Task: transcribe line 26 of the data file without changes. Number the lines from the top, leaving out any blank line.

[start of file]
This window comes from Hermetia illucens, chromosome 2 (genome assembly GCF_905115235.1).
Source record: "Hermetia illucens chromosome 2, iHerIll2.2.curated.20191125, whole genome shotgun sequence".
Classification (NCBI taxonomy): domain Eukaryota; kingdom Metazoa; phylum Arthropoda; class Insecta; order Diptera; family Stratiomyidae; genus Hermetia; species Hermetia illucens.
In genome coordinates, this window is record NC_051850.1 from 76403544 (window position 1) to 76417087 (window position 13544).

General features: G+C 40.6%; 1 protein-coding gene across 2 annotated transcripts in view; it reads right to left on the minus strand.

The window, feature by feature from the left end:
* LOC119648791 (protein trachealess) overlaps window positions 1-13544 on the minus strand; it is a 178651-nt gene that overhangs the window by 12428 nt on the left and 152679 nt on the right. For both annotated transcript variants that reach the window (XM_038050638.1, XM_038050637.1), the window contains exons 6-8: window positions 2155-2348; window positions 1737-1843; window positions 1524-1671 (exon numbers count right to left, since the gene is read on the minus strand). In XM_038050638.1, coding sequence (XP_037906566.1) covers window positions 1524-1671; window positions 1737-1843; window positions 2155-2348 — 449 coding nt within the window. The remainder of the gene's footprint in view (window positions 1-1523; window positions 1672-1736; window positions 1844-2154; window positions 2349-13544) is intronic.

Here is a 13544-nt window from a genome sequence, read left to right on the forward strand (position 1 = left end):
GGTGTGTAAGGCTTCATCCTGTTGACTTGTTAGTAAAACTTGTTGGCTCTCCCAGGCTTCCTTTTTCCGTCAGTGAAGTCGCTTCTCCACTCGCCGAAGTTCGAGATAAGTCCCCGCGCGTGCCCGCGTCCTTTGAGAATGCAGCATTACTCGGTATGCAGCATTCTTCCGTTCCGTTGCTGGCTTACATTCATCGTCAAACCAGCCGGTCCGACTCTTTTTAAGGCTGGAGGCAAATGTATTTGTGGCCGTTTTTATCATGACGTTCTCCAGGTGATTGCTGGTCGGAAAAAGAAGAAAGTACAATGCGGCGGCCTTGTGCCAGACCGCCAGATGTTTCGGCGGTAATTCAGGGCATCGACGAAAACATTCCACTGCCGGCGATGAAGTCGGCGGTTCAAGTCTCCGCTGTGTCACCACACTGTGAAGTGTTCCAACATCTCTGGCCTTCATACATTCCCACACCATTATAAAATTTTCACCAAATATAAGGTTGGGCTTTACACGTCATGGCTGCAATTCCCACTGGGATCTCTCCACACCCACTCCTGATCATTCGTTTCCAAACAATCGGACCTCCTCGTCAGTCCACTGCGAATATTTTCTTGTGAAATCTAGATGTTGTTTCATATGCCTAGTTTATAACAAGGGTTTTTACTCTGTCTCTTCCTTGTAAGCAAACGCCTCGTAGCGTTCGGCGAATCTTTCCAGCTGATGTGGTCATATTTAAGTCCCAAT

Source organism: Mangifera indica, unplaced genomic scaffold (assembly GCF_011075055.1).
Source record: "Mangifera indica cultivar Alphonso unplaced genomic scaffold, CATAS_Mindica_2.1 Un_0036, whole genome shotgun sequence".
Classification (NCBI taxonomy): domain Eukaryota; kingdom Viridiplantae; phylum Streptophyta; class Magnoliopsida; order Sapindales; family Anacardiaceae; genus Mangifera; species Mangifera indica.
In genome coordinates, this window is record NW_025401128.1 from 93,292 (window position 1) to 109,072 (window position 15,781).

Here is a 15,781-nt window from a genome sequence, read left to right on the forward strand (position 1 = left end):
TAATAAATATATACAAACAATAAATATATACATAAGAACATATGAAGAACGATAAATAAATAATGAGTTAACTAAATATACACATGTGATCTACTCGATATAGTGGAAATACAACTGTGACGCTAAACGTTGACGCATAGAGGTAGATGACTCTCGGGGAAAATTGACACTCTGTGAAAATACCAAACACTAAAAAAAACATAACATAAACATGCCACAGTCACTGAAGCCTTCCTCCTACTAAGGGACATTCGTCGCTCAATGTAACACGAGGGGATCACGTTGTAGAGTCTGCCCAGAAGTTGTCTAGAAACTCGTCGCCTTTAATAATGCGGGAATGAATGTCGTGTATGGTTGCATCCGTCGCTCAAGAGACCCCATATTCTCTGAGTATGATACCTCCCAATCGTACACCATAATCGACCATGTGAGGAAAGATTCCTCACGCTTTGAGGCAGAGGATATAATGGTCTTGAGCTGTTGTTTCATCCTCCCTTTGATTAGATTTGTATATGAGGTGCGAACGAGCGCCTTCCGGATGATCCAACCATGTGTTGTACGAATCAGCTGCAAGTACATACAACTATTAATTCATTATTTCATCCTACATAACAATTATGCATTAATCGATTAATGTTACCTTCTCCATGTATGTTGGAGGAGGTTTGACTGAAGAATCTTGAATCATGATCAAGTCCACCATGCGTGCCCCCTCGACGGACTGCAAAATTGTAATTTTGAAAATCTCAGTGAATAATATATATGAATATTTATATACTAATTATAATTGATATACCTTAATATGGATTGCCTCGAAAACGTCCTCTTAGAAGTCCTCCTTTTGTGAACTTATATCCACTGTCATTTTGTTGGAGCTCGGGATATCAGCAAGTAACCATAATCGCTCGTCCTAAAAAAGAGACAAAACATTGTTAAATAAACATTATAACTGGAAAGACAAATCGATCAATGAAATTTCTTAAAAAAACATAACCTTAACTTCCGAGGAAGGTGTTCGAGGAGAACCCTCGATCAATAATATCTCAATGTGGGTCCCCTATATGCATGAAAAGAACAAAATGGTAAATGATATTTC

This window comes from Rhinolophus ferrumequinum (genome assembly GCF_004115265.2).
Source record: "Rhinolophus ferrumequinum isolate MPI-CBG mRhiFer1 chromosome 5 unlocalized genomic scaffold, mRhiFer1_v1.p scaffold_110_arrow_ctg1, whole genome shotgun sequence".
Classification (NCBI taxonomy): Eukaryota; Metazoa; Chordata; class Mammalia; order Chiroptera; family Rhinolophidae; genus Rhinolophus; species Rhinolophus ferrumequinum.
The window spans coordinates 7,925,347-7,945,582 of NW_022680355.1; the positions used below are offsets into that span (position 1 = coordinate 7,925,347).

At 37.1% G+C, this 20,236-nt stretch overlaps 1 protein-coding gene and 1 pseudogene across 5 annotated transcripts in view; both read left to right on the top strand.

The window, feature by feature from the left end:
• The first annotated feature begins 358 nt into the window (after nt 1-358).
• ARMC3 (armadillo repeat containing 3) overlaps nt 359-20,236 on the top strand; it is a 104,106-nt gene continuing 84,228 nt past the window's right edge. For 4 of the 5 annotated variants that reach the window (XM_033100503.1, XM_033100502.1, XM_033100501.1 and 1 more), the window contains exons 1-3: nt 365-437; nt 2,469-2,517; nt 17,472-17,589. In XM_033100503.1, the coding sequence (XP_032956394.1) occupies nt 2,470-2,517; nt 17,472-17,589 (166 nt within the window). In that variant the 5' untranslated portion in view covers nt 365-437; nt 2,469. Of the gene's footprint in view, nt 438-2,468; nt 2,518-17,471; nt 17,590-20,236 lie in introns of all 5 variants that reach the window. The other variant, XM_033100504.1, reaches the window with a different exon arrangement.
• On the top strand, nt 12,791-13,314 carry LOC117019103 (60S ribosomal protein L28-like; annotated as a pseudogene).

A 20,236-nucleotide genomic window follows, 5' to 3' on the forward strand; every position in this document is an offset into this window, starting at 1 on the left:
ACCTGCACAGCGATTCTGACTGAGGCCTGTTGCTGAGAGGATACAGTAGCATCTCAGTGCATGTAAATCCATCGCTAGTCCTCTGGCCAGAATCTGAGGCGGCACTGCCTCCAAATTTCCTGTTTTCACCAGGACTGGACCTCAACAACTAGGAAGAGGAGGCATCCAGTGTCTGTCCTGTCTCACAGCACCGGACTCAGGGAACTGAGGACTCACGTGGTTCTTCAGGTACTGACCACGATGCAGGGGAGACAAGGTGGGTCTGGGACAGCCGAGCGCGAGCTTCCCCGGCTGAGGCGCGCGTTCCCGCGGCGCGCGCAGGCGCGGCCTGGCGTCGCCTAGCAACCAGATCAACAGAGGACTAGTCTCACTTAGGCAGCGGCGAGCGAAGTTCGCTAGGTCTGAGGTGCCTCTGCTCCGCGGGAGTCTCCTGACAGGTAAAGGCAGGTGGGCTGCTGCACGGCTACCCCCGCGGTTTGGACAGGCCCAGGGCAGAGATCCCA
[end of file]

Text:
ACCTGCACAGCGATTCTGACTGAGGCCTGTTGCTGAGAGGATACAGTAGCATCTCAGTGCATGTAAATCCATCGCTAGTCCTCTGGCCAGAATCTGAGGCGGCACTGCCTCCAAATTTCCTGTTTTCACCAGGACTGGACCTCAACAACTAGGAAGAGGAGGCATCCAGTGTCTGTCCTGTCTCACAGCACCGGACTCAGGGAACTGAGGACTCACGTGGTTCTTCAGGTACTGACCACGATGCAGGGGAGACAAGGTGGGTCTGGGACAGCCGAGCGCGAGCTTCCCCGGCTGAGGCGCGCGTTCCCGCGGCGCGCGCAGGCGCGGCCTGGCGTCGCCTAGCAACCAGATCAACAGAGGACTAGTCTCACTTAGGCAGCGGCGAGCGAAGTTCGCTAGGTCTGAGGTGCCTCTGCTCCGCGGGAGTCTCCTGACAGGTAAAGGCAGGTGGGCTGCTGCACGGCTACCCCCGCGGTTTGGACAGGCCCAGGGCAGAGATCCCA